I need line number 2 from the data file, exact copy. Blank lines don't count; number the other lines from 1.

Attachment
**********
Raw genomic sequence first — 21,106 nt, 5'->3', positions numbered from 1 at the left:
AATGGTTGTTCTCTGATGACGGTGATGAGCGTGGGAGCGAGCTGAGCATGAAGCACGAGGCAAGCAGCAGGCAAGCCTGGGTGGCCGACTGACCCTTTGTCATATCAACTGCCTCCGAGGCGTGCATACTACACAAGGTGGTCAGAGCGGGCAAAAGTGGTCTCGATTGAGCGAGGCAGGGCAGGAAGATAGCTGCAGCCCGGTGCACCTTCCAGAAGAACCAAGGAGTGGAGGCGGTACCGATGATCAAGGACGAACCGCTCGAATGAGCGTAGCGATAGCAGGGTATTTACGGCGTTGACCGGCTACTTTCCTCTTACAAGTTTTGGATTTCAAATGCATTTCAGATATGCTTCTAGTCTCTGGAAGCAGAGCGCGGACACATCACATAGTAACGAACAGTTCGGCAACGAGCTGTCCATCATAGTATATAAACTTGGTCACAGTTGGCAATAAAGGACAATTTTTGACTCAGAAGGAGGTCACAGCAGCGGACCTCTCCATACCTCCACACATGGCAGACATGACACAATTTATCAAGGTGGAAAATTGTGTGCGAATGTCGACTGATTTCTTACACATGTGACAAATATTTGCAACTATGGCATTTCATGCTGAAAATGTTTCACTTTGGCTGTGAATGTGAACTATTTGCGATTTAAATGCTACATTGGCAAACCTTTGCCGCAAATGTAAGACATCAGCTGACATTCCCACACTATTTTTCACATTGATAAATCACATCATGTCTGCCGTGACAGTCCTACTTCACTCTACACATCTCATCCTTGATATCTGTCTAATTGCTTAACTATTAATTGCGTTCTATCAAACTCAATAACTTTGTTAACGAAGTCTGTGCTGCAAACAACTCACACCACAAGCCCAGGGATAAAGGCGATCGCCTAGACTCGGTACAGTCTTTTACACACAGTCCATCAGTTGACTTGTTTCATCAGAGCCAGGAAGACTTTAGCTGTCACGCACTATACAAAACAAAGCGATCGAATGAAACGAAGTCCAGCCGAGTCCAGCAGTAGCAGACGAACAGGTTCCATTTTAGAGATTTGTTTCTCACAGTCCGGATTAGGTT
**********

AATGGTTGTTCTCTGATGACGGTGATGAGCGTGGGAGCGAGCTGAGCATGAAGCACGAGGCAAGCAGCAGGCAAGCCTGGGTGGCCGACTGACCCTTTGTCATATCAACTGCCTCCGAGGCGTGCATACTACACAAGGTGGTCAGAGCGGGCAAAAGTGGTCTCGATTGAGCGAGGCAGGGCAGGAAGATAGCTGCAGCCCGGTGCACCTTCCAGAAGAACCAAGGAGTGGAGGCGGTACCGATGATCAAGGACGAACCGCTCGAATGAGCGTAGCGATAGCAGGGTATTTACGGCGTTGACCGGCTACTTTCCTCTTACAAGTTTTGGATTTCAAATGCATTTCAGATATGCTTCTAGTCTCTGGAAGCAGAGCGCGGACACATCACATAGTAACGAACAGTTCGGCAACGAGCTGTCCATCATAGTATATAAACTTGGTCACAGTTGGCAATAAAGGACAATTTTTGACTCAGAAGGAGGTCACAGCAGCGGACCTCTCCATACCTCCACACATGGCAGACATGACACAATTTATCAAGGTGGAAAATTGTGTGCGAATGTCGACTGATTTCTTACACATGTGACAAATATTTGCAACTATGGCATTTCATGCTGAAAATGTTTCACTTTGGCTGTGAATGTGAACTATTTGCGATTTAAATGCTACATTGGCAAACCTTTGCCGCAAATGTAAGACATCAGCTGACATTCCCACACTATTTTTCACATTGATAAATCACATCATGTCTGCCGTGACAGTCCTACTTCACTCTACACATCTCATCCTTGATATCTGTCTAATTGCTTAACTATTAATTGCGTTCTATCAAACTCAATAACTTTGTTAACGAAGTCTGTGCTGCAAACAACTCACACCACAAGCCCAGGGATAAAGGCGATCGCCTAGACTCGGTACAGTCTTTTACACACAGTCCATCAGTTGACTTGTTTCATCAGAGCCAGGAAGACTTTAGCTGTCACGCACTATACAAAACAAAGCGATCGAATGAAACGAAGTCCAGCCGAGTCCAGCAGTAGCAGACGAACAGGTTCCATTTTAGAGATTTGTTTCTCACAGTCCGGATTAGGTT